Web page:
Settlement, Subsistence, and Change Among the Labrador Inuit

The Nunatsiavummiut Experience

David C. Natcher (Editor), Lawrence Felt (Editor), Andrea Procter (Editor)

On January 22, 2005, Inuit from communities throughout northern and central Labrador gathered in a school gymnasium to witness the signing of the Labrador Inuit Land Claim Agreement and to celebrate the long-awaited creation of their own regional self-government of Nunatsiavut.

This historic Agreement defined the Labrador Inuit settlement area, beneficiary enrollment criteria, and Inuit governance and ownership rights. Settlement, Subsistence, and Change Among the Labrador Inuit explores how these boundaries – around land, around people, and around the right to self-govern – reflect the complex history of the region, of Labrador Inuit identity, and the role of migration and settlement patterns in regional politics. Comprised of twelve essays, the book examines the way of life and cultural survival of this unique indigenous population, including: household structure, social economy of wildfood production, forced relocations and land claims, subsistence and settlement patterns, and contemporary issues around climate change, urban planning, and self-government.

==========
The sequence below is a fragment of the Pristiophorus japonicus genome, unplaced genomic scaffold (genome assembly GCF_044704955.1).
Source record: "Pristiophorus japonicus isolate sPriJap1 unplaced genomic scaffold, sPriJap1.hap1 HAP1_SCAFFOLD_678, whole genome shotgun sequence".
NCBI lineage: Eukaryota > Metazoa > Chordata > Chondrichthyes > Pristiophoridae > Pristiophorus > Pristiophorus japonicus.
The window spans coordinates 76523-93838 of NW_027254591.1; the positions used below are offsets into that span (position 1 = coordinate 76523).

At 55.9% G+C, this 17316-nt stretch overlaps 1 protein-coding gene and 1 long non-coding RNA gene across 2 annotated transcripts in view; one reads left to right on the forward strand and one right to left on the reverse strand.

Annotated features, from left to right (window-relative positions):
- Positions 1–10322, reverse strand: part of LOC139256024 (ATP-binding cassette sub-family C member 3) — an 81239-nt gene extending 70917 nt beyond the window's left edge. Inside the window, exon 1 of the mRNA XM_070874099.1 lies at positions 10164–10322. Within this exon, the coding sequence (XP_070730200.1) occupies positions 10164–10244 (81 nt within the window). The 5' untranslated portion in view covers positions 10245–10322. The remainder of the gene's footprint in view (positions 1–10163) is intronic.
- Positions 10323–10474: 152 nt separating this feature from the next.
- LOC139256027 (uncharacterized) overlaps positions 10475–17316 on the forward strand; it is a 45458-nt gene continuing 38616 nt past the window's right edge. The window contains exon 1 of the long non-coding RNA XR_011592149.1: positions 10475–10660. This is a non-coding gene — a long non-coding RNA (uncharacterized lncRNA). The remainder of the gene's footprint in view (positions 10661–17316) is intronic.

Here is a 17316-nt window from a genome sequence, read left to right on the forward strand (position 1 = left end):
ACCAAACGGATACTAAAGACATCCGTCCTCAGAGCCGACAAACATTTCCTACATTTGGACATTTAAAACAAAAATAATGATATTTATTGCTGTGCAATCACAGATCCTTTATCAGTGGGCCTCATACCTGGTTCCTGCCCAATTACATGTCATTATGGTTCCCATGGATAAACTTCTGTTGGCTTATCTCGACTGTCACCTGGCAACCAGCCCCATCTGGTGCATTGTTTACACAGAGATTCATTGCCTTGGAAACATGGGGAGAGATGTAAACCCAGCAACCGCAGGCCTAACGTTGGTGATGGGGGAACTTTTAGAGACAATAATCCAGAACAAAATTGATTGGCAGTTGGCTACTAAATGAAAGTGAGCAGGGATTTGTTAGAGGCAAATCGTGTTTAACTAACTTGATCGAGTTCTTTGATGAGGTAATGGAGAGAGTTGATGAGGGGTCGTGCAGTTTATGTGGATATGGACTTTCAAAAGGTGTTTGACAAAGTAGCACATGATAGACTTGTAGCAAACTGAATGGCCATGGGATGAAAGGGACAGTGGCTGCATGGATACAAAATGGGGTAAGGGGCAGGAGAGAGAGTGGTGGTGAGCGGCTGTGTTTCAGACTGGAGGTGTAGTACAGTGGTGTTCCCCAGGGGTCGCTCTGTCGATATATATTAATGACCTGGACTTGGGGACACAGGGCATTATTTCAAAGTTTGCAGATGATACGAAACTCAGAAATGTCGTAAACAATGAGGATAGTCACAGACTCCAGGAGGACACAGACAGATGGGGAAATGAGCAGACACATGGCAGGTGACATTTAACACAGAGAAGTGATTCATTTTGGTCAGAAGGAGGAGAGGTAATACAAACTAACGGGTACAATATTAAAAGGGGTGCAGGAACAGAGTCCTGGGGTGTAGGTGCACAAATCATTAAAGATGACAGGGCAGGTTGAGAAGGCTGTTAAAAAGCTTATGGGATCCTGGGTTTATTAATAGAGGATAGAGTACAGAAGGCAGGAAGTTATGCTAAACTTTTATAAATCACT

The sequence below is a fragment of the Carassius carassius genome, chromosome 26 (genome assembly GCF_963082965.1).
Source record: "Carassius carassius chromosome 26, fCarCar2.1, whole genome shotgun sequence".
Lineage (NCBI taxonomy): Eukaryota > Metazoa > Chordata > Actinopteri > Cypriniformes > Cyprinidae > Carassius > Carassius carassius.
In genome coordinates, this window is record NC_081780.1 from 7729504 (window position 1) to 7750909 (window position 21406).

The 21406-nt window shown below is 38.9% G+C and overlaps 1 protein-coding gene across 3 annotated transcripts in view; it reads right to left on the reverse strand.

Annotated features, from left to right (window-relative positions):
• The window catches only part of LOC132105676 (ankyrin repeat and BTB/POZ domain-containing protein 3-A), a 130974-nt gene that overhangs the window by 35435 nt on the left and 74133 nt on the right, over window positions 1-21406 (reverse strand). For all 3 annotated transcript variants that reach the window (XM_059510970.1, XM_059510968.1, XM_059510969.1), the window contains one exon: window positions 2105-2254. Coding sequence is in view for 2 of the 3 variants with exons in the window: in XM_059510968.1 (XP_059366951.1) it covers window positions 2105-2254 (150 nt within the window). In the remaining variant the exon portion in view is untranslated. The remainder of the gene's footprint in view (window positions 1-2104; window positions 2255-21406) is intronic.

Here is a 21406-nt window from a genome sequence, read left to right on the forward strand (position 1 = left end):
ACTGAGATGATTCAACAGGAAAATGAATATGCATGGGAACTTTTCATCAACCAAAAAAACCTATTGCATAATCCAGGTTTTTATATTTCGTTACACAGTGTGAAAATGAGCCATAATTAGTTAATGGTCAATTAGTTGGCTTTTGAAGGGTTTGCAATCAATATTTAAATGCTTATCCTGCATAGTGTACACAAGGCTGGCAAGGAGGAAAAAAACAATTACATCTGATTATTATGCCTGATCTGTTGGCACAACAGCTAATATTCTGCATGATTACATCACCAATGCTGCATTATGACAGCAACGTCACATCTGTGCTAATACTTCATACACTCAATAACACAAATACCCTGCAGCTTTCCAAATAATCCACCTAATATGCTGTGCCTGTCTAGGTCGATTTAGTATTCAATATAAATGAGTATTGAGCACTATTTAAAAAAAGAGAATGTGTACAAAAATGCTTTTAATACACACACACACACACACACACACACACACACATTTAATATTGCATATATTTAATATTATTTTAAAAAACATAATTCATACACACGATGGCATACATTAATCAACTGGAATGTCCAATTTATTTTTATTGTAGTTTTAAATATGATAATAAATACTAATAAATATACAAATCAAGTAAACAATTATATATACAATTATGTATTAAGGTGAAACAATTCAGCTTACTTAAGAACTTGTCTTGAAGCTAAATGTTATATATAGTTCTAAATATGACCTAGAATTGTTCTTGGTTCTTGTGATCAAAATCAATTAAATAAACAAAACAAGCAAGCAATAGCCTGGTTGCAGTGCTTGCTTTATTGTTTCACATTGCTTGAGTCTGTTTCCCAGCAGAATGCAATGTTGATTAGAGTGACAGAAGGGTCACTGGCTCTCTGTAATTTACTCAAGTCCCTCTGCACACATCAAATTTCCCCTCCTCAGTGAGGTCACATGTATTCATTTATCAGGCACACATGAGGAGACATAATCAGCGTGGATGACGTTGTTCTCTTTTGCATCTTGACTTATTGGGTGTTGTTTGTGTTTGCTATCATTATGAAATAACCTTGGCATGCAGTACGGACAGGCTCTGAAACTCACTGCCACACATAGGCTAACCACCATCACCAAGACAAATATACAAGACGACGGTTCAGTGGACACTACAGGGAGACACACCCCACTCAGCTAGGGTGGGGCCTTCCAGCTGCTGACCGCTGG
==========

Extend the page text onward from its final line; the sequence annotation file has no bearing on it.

“Informed and informative, and a body of impressive seminal scholarship, Settlement, Subsistence and Change Among the Labrador Inuit is very highly recommended for academic library Canadian History and Aboriginal History reference collections and supplemental reading lists.”

The Midwest Book Review

“Cette nouvelle publication devrait combler les attentes de tous les lecteurs intéressés par l’archéologie, l’histoire et le devenir des peuples autochtones et du Grand Nord.”

– Yves Labrèche, Université de Saint Boniface, Études/Inuit/Studies

About the Authors

David C. Natcher is an associate professor and Director of the Indigenous Land Management Institute at the University of Saskatchewan.

Lawrence Felt is an associate professor in the Department of Sociology at Memorial University of Newfoundland.

Andrea Procter is an instructor in the Department of Anthropology at Memorial University of Newfoundland and a postdoctoral fellow at the Labrador Institute.

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